Phenology Talkbacks, September 13 2022
It's the week we've all been waiting for; our first student report of the school year is here! Michelle Martin's Prairie Creek Community School class sent us their report from Northfield, MN. We also hear from our friends at Long Lake Conservation Center, who update us on their eccentric little loon chick!
Molly and Sorcia are our reporters this week from Prairie Creek Community School' way down south' in Northfield, MN. This week, their theme is 'insects'! They've been hearing cicadas all over, finding their shells, and even finding a few live ones. They've seen grasshoppers, dragonflies, bees, and wasps. Their white oak had three different types of galls, and they saw a wasp that may have been laying eggs. The students have seen monarch butterflies flitting around, but they aren't gathering on the spruce trees yet. Some students have reported hearing crickets in their houses!
As the temperatures cool and the sun sets earlier, the trees have begun to turn yellow. The students report that the crabapples aren't tasty yet, but the goldenrods are in full bloom. Apparently, the class is "looking forward to eating some gall fly larva!" [Brave kids!] The wild cucumber has a few flowers but is mostly making pods. The amphibian and reptile report included toads, garter snakes, and tree frogs. For mollusks, they saw a snail, and for birds, they witnessed vees of geese, cranes, and ducks flying by in the afternoon and evening. They spotted two herons and a hummingbird, too! Sorcia and Molly say it's great to be back: "One more step along the phenology journey!"
John says, "Wow, Molly and Sorcia, we couldn't be happier that you're back!" [I agree!] John mentions that while the students in Northfield may be reporting monarchs and hummingbirds for the next few weeks, folks in Grand Rapids will soon be seeing the last of many of those migrators. For instance, hummingbirds typically leave Grand Rapids in mid-September, according to John's records!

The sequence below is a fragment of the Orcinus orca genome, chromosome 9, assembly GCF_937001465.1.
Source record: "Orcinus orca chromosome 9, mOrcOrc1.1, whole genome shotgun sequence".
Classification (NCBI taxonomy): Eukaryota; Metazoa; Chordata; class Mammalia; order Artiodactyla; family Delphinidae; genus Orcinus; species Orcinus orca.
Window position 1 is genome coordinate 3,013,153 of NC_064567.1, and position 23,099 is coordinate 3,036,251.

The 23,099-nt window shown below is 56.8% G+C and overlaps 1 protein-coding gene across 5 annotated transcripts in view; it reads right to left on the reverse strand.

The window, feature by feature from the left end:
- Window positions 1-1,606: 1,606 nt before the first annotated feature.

Amanda, a new naturalist at Long Lake Conservation Center, brings us our report for this week:
"First, an update about the Loon Chick. After being left alone for days, a parent returned for an afternoon, left and hasn't returned. We worry that the chick might not be at the top of itd class. It was observed awkwardly walking onto the beach and searching around before heading back into the safety of the water. This is not a good idea with all the predators lurking nearby. Despite some questionable decisions, the chick is getting bigger, and its head is starting to turn black, but it has a long way to go before it's ready to fly south. Our little Loon friend has been joined on the lake by small flocks of migrating Canada Geese and a pair of Trumpeter Swans. We're still seeing some warblers, including a Nashville Warbler, along with Sandpipers, Blue Jays, Gold Finches and Kingfishers. It's peak mushroom season, and we've had fun with Puff Balls. There was a mysterious yellow hairy substance growing on some mushrooms that we couldn't figure out. It's stringy and hair-like with what looked like little seeds inside. Our identifier app said it was lichen, but we have our doubts. Any ideas? The Asters, Goldenrods and Jerusalem Artichokes are still blooming and continuing to attract bees and some butterflies. We have found a large number of Milkweed Tussock caterpillars on the Milkweed plants. The seed pods of the Milkweed plants are getting bigger and could break open in the next few weeks. It's a great time to explore the world and we want to remind everyone to unplug, get outside and to…LIVE CONNECTED."
John says, "Thank you, Amanda, good start! Long may you reign as the voice of Long Lake Conservation Center." He's not sure what the stringy, hairy-like substance was... perhaps you know? My bets are on some sort of mycophage or fungivore: something that eats fungi. You can view the photo here... Please let us know if you solve the mystery!
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